The A, B, C and D of leadership in crunchtime

As the Corono pandemic hits Pakistan at a time of a general economic downturn, it is important for business leaders not to lose track of the role they have to play in this moment

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Over the last few days, I have been in constant conversations with various C-Suite leaders, trying to gauge and understand their narrative on how they see the business situation in the country, and to understand their concerns and challenges. The economy has been at a troublesome juncture already, and now we have the global pandemic, Covid-19, at our doorstep in the middle of a serious economic crisis. 

Admittedly, the situation seems bleak and dire. I will give the government and the business community this much, times are tough and frustrations are understandable. These are uncharted territories, and no one can be quite sure how to react in these times. However, the reality is, this time is here, and moaning and groaning about the bad situation we are in will fix nothing, and this sort of defeatist attitude just will not cut it for leaders, especially in the already at peril business community, especially as people begin to try working from home as part of social distancing tactics. 

So here are the four actions you can take as a business leader, or should expect leaders in business to be taking at a time like this. The A, B, C and D of how to lead during a crisis within a crisi: 

Authentically Communicate, Daily

This one is the most important, and it cannot be stressed enough. The rest you can do in whichever order you see fit and makes sense for you, but this one has to be on the top of the priority list. 

As a leader, you must send out communication on the daily. At a time like this, what employees and investors want first and foremost is clarity and direction, the two things that they are most at risk of losing. And with all of the tension that has overtaken the everyday, an e-mail, 2-minute video, or voice message to all of your employees will go a long way in calming many of their jitters, and in keeping tabs on how things are being run. 

And remember, this is not just for them, it helps both you, and most importantly the organization as a whole. You must remember to overcommunicate during a time like this. That does not mean bore people or be overbearing, your communication can be a few simple sentences – all done and sorted in 90 seconds. But it must be daily, regular, precise and let them know that things are going somewhere. 

Your team wants to know that you’re in control and sorted. Check this video out (for online readers only) for what it looks like to be in control: http://bit.ly/ABCD-Leadership. The key is to stick to the facts, there is no time for rants, philosophising, ideologies, theories, or personal glorification. Present what is happening, do not sugarcoat, but do balance one negative with several positives over the next several days and weeks. And if you have a negative to share, mention it first, then follow up what is being done to address it.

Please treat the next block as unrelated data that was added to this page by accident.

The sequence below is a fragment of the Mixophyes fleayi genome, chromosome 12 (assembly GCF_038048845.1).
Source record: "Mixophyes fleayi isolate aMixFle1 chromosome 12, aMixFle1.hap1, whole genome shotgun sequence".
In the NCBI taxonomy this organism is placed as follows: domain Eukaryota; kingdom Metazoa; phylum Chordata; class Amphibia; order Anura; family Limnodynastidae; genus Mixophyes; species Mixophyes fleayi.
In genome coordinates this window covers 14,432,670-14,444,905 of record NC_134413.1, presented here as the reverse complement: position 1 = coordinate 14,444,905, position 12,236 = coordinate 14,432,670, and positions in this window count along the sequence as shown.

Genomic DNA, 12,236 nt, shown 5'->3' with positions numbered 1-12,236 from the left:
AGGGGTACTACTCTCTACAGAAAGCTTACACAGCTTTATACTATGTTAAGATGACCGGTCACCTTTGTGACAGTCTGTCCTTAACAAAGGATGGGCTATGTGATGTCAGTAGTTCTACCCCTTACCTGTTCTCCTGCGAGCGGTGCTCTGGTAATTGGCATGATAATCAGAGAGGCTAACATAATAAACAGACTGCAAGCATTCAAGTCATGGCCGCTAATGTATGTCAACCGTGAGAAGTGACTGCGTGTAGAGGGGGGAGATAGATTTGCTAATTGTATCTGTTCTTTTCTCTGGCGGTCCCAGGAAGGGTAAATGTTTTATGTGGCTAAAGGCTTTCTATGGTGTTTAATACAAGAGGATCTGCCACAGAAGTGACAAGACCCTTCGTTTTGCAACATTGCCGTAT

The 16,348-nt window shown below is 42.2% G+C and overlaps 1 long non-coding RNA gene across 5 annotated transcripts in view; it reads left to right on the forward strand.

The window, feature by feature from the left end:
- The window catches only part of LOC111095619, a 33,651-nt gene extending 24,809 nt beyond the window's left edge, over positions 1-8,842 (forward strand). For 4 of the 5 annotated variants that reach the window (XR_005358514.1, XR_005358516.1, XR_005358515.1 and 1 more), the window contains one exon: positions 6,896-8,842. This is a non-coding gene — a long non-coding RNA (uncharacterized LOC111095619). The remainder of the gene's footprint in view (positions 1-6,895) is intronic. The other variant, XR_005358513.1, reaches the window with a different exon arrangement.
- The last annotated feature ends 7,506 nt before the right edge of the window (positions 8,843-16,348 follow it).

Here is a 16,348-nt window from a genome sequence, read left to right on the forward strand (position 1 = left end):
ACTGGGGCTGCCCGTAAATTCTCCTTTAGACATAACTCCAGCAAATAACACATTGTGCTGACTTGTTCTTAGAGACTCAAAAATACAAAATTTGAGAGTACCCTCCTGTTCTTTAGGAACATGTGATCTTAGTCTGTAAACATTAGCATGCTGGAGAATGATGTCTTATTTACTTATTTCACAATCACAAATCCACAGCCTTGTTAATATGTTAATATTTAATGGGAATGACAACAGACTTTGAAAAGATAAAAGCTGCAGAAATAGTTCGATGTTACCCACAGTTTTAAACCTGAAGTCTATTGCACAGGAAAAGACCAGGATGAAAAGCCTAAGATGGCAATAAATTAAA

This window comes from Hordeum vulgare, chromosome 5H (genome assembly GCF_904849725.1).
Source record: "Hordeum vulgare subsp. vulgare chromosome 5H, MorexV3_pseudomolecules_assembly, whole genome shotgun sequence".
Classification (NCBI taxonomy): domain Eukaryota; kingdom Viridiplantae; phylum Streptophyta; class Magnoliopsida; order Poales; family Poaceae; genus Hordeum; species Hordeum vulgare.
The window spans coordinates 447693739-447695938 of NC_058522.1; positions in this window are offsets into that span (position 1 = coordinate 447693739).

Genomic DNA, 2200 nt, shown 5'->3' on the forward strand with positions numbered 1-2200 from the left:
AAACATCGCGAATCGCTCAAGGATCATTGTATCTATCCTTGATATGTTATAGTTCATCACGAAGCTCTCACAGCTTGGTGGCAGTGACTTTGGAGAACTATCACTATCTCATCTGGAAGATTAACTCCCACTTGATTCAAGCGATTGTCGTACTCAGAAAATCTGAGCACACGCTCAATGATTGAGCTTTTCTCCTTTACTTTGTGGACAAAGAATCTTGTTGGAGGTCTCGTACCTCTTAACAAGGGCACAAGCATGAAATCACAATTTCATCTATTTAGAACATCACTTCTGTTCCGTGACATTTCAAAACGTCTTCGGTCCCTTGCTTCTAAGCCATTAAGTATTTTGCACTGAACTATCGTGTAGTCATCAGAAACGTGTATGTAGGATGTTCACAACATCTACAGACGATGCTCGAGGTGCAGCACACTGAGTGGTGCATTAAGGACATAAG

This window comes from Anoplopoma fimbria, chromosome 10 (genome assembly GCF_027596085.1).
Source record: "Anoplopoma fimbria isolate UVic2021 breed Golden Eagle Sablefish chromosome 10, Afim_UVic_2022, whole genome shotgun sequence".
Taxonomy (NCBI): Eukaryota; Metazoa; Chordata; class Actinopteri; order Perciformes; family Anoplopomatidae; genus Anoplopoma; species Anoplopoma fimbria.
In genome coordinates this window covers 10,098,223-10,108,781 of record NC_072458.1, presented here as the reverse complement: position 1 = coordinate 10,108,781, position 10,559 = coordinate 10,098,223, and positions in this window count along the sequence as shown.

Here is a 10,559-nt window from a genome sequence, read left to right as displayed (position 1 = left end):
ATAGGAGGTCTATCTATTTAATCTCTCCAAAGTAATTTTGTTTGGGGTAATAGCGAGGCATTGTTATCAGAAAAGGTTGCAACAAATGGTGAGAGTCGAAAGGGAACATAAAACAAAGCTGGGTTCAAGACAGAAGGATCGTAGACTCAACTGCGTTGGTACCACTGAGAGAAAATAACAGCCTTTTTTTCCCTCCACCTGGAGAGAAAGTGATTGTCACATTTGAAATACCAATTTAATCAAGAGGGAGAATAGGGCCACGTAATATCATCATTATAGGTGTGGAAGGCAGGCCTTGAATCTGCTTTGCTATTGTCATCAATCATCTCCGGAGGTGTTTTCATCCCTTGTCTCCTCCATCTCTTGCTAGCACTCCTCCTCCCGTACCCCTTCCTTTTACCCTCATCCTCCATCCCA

The important thing is that you not just let this be something you read in the internet or with you morning coffee and nod along without doing anything. Sp communicate something now and send it out, do not think too much about it just do it. Your team will be thankful.

 Be There

Yes, this is a time for social distance, but no, that does not mean this is a time for loneliness. In fact, we need people more than ever to help us get through these dark times, just not in  present, tangibly physical capacity.

There is a tendency to turn inward and play defensive when something like this happens, but this is actually quite counter-intuitive. What you should be thinking instead is  “How might we support our customers and community.” Gather teams of employees to brainstorm, then act. The key is giving, giving, and giving with no expectation of return. Your customers will remember this when all of this clears up – and it will clear up! And most importantly, it is also the responsible thing to do in such times.

Just remember, the best way to combat sadness, depression and sorrow is to help someone else.

 Consolidate and Clean Up

Organizations have been running hard for years during the last decade. Sure, there have been a few bumps, but mostly we have as a society been obsessed with growth and getting ahead more than anything.

Which is why now might just be a good time to sit back, try to lean away from the picture, and reflect on where this bumpy road of never ending growth has brought us. Use this slow time to clean up and consolidate those aspects of your organization that you have been putting off fixing. 

Focus on the handful of processes that drive the customer and employee experience and improve them. It is time for sorting and cleaning all aspects of the business. A key focus is on how to make things easier, simpler, better, both for customers and employees, but also for the future, which again, is right around the corner. 

 Display Compassion

I have a mantra for life, and it is my most indispensable advice that I give to everyone that comes to me for leadership coaching or life advice. The advice is to always be “Playful, Passionful, and Purposeful”. This advice has been especially helpful during this crisis. My life reminder would be to reiterate that you are the one that sets the tone and momentum for the entire organization.

So stay calm and breathe. Stay positive and smile. Stay focused and reimagine. Stay blessed. Remember, everyday above ground is a good day. See you all on the other side. 

 

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